Litigation Stifles FDA Efforts

Graphic warnings on cigarette packages, shifting PMTA deadlines create confusion, NATO says
Photograph by CSP Staff

BROOMFIELD, Colo. — Litigation and the questionable lawfulness of recent U.S. Food and Drug Administration (FDA) efforts—ranging from graphic warning labels to new-product application deadlines—have created confusion for tobacco manufacturers and retailers, said an official with tobacco retailing association NATO at a recent conference.

Speaking at a special seminar affiliated with the 23rd annual Smoker Friendly conference and tobacco festival in Broomfield, Colo., Tom Briant, executive director of Lakeville, Minn.-based NATO, said litigation can often lead to uncertainty. In the case of the deadlines for premarket tobacco applications (PMTAs), the FDA has changed the deadline five times in recent years due in part to litigation.

The most recent deadline for manufacturers to submit PMTAs is May 11, 2020, but a new lawsuit is asking a federal court to move that deadline yet again. In that lawsuit filed Aug. 14, the Vapor Technology Association (VTA), Washington, D.C., alleges that the FDA set the May 2020 deadline in response to a federal court’s direction that did not involve proposing the new deadline through the required rulemaking process under the law.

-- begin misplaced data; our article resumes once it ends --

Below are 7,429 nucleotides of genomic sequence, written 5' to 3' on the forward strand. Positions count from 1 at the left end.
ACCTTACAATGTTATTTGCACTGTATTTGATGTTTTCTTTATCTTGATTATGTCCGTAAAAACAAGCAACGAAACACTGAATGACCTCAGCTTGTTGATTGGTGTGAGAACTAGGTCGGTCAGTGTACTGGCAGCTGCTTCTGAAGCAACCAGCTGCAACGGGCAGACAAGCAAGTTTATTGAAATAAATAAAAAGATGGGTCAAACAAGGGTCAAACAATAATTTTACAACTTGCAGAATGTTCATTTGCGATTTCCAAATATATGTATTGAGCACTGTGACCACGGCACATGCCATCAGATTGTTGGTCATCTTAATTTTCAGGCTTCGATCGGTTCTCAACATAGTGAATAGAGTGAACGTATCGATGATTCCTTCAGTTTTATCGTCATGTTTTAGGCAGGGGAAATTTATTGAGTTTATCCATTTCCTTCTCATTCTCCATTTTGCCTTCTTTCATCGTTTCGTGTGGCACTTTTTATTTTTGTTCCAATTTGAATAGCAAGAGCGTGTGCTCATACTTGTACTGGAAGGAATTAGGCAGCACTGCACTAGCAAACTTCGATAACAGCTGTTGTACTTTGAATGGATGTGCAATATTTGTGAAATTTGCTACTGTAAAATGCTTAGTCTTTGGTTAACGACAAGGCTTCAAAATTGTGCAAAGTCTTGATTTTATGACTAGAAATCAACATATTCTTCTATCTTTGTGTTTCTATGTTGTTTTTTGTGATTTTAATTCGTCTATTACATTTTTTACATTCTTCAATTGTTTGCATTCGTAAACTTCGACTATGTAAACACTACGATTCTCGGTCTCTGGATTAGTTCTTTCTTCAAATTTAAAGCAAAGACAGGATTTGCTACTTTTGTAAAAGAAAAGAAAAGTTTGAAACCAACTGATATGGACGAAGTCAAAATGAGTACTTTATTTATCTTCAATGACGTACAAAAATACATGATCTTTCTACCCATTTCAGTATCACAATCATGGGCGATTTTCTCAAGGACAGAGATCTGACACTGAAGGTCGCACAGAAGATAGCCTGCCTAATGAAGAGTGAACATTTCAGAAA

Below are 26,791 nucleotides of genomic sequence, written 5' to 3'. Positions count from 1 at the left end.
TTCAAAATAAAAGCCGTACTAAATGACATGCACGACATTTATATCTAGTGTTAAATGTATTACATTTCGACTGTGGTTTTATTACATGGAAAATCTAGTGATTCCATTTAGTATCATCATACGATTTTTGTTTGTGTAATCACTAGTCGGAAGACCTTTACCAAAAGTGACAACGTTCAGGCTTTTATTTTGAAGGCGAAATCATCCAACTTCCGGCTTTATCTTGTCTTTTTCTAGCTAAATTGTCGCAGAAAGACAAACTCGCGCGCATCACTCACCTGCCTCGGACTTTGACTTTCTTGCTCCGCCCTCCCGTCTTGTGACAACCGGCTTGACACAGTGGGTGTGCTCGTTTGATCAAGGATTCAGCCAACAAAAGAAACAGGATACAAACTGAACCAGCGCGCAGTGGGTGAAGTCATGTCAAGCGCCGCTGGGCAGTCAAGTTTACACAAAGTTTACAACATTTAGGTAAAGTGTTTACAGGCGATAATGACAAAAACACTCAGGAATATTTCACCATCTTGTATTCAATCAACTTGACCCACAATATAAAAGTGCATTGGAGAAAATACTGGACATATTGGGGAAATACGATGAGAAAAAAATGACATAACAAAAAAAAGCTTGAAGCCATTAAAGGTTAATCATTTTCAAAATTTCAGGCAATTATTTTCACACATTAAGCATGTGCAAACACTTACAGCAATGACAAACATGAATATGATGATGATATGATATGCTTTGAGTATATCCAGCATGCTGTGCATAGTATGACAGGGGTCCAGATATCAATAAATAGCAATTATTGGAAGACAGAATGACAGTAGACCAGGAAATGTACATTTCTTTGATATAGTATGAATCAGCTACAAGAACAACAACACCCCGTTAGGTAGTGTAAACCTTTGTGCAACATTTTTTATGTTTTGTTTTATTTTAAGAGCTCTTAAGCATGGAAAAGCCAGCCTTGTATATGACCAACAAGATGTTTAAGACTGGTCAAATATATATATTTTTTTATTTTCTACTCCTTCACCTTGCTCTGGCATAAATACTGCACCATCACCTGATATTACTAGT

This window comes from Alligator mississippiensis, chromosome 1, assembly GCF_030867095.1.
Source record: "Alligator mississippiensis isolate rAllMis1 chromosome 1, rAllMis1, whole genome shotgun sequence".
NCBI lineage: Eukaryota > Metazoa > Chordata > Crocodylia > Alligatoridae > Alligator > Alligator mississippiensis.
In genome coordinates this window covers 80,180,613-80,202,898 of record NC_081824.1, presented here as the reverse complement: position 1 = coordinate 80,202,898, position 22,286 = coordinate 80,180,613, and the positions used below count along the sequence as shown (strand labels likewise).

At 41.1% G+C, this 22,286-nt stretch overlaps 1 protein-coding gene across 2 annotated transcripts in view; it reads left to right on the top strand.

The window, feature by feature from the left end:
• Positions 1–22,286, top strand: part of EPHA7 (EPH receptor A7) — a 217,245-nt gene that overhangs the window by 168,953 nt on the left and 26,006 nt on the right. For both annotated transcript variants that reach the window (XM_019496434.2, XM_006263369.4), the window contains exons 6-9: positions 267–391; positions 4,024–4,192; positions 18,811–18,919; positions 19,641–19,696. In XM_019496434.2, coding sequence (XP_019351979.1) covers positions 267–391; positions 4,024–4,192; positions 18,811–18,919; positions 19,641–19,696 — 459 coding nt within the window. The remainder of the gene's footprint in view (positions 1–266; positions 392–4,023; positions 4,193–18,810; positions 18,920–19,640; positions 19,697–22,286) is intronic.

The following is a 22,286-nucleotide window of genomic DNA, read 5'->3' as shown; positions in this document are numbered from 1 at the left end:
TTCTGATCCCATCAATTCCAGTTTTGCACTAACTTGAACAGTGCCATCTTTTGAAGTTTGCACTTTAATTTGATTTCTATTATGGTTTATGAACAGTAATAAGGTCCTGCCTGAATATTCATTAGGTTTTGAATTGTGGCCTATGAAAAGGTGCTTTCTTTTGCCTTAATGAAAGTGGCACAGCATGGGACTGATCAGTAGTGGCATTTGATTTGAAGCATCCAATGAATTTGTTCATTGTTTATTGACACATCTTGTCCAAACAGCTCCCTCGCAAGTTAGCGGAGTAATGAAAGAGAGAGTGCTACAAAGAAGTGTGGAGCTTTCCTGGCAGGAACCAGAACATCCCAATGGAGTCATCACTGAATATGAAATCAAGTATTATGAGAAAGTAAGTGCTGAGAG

“The VTA asked the court to let the FDA file a new guidance to fully explain what needs to be included in a completed PMTA application, as the current guidance did not provide all the information needed,” Briant said at the Aug. 22 seminar. “Let the FDA finish its guidance document, then change the May 2020 deadline to a reasonable date in future. Otherwise the deadline will be here and products will have to come off the market.”

In a related matter, Briant said the FDA’s recently produced draft guidance on graphic warning labels may see challenges in the courts because the FDA’s first set of graphic cigarette health warnings proposed in 2010 were struck down as a result of a manufacturer lawsuit. The newly proposed warning labels mirror European paradigms, visually depicting the illnesses that can result from habitual tobacco use.

Before an audience of about 400 tobacco suppliers and retailers, Briant also talked about local and state efforts to regulate tobacco, ranging from raising the minimum age to purchase products from the federal standard of 18 to 21 to banning flavored products. He suggested retailers be preemptive by reaching out to lawmakers and helping them understand the effect such measures would have on their businesses.

“Invite the city councilman to your store and explain your business model,” Briant said. “Build a relationship beforehand and they’ll remember how it will impact your store.”

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